“World’s Greatest Buildings”

Screen shot of opening image in Andrew Sweeny's infographic.

Screen shot of opening image in Andrew Sweeny’s infographic.

Below is an “Infographic” depicting the great structural innovations of architectural history, kindly sent to me by Andrew Sweeny, of Pennywell, a company in Ireland that produces upscale kitchen work surfaces. Sweeny entitles his Infographic “The Greatest Buildings of World History.” Insofar as it includes the egregious Millennium Dome, in London, which is more like a tent than a building, the title is mistaken.

But not really, since the passage beneath the initial graphic (see above) introduces the buildings not as innovative but as having “stood the test of time,” which is something quite different. On the other hand, the Dome, built in 1999, has certainly not stood the test of time, and God willing, never will. (I pray for it to be peacefully but entirely demolished.)

In fact, the latest Pritzker Prize winner, Frei Otto, of Germany, was renowned exclusively for his tent-like structures. His Pritzker is merely another reason why Sweeny should not have included the Dome in his Infographic. And indeed Sweeny did strike the Dome off the Infographic after I objected to its inclusion, but I insisted on keeping it in, if only to abet the controversy that keeps blogs like this afloat.

Anyhow, most of Frei Otto’s tent-like buildings were erected decades before the one that besmirches the skyline of London, so the Dome probably does not really include much in the way of innovation, at least not beyond the sort of unprecedented arrogance required to build something so damned ugly in London. (But isn’t that old hat now?)

The final building in the infographic, the Burj Khalifa, in Dubai, is the tallest building in the world, and that must count as innovative. Still, completed in 2010, it has not stood the test of time.

But I quibble. The Infographic is filled with great details and is graphically intriguing. But let me insert one more quibble. Why is the White House on the list? It houses great men but is hardly a great building – nice enough, not great. Maybe housing U.S. presidents is some sort of engineering feat. I don’t think so! What is amazing about the White House is the extent to which an apparently unprecedented number of non-presidents have been able to climb its wrought-iron fence along Pennsylvania Avenue and approach (or even enter) the Executive Mansion. The only major error I found in the infographic was in this segment. Try to find it.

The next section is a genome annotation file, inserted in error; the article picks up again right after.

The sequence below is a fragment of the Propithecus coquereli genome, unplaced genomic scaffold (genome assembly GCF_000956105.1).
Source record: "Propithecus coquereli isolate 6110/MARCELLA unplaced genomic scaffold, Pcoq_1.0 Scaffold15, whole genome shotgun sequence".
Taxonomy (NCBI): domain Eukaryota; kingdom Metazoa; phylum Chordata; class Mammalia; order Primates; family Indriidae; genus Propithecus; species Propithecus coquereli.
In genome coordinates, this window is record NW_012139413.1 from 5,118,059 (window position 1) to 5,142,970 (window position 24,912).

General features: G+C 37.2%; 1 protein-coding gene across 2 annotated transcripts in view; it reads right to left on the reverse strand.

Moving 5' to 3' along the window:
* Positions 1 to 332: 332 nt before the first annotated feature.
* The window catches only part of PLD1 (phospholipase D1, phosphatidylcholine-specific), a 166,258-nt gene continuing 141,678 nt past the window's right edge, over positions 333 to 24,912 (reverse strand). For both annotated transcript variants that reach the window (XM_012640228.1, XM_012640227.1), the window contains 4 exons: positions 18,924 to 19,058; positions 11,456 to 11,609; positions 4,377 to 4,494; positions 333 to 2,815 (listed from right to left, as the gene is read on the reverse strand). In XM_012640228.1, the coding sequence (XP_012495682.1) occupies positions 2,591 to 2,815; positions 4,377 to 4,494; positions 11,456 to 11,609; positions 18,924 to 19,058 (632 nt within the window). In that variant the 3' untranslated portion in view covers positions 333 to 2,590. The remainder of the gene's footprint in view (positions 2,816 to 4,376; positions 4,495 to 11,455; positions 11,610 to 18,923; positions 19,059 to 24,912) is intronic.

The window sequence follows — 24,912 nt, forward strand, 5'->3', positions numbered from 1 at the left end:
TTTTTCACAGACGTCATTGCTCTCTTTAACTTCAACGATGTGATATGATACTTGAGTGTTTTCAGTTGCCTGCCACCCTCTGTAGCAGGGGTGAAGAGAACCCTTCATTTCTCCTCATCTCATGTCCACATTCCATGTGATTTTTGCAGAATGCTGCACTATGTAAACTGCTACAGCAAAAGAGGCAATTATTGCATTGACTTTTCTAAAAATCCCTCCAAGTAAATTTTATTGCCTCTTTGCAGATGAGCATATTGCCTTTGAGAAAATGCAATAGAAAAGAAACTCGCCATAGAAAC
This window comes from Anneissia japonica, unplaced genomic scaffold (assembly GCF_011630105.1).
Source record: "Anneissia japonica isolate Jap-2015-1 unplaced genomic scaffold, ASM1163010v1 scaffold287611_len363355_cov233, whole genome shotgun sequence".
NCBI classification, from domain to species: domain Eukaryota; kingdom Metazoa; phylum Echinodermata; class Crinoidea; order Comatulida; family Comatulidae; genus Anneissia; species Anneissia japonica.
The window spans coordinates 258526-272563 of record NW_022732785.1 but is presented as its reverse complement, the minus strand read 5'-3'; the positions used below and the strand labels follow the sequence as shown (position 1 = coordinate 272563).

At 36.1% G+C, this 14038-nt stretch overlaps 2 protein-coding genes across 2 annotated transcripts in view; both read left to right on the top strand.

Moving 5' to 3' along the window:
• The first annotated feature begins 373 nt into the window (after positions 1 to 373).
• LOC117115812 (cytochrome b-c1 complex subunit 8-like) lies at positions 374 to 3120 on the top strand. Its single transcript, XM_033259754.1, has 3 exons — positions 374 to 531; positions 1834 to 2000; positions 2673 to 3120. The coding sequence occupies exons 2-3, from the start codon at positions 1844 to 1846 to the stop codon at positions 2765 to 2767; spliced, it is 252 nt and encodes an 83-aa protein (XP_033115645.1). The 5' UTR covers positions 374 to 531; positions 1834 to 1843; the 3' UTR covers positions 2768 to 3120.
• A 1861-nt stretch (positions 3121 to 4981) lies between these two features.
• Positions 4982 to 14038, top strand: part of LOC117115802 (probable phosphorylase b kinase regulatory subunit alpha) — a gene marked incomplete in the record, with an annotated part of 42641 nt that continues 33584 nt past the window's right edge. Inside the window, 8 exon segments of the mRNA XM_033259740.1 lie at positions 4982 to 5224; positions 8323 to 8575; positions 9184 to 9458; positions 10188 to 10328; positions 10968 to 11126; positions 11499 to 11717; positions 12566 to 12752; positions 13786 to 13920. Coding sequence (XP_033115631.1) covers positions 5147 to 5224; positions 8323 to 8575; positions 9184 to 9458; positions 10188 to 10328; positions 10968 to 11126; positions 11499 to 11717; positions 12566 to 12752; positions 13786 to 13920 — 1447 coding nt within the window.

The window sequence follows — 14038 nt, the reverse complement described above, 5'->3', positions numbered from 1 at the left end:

In fact, naming the great buildings left off this Infographic of the Greatest Buildings of World History makes a great parlor game. You first!

In addition to viewing the infographic, the reader is also entitled and indeed urged to click on a link to the website of Pennywell. Renovating your kitchen? Go for it! Hats off to Andrew Sweeny and Pennywell for producing The Greatest Buildings of World History.

Greatest Structures of History Infographic

About David Brussat

For a living, I edit the writing of some of the nation's leading architects, urbanists and design theorists. This blog was begun in 2009 as a feature of the Providence Journal, where I was on the editorial board and wrote a weekly column of architecture criticism for three decades. Architecture Here and There fights the style wars for classical architecture and against modern architecture, no holds barred. My freelance writing and editing on that topic and others addresses issues of design and culture locally and globally. I am a fellow of the Royal Society of the Arts, and a member of the board of the New England chapter of the Institute of Classical Architecture & Art, which bestowed an Arthur Ross Award on me in 2002. I work from Providence, R.I., where I live with my wife Victoria, my son Billy and our cat Gato. If you would like to invest your prose with even more style and clarity, please email me at my consultancy, dbrussat@gmail.com, or call 401.351.0457. Testimonial: "Your work is so wonderful - you now enter my mind and write what I would have written." - Nikos Salingaros, mathematician at the University of Texas, architectural theorist and author of many books.
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2 Responses to “World’s Greatest Buildings”

  1. Rick Schwartz says:

    Yes, really important to read your intro, because this list left me scratching my balding scalp. One, I couldn’t believe you would agree with many, if not most of these choices. And two, I certainly don’t. World’s greatest buildings? Monuments, perhaps, and not even then.

    Like

  2. Somehow the White House was relocated to the middle of Washington State!

    Sent from my iPad

    >

    Like

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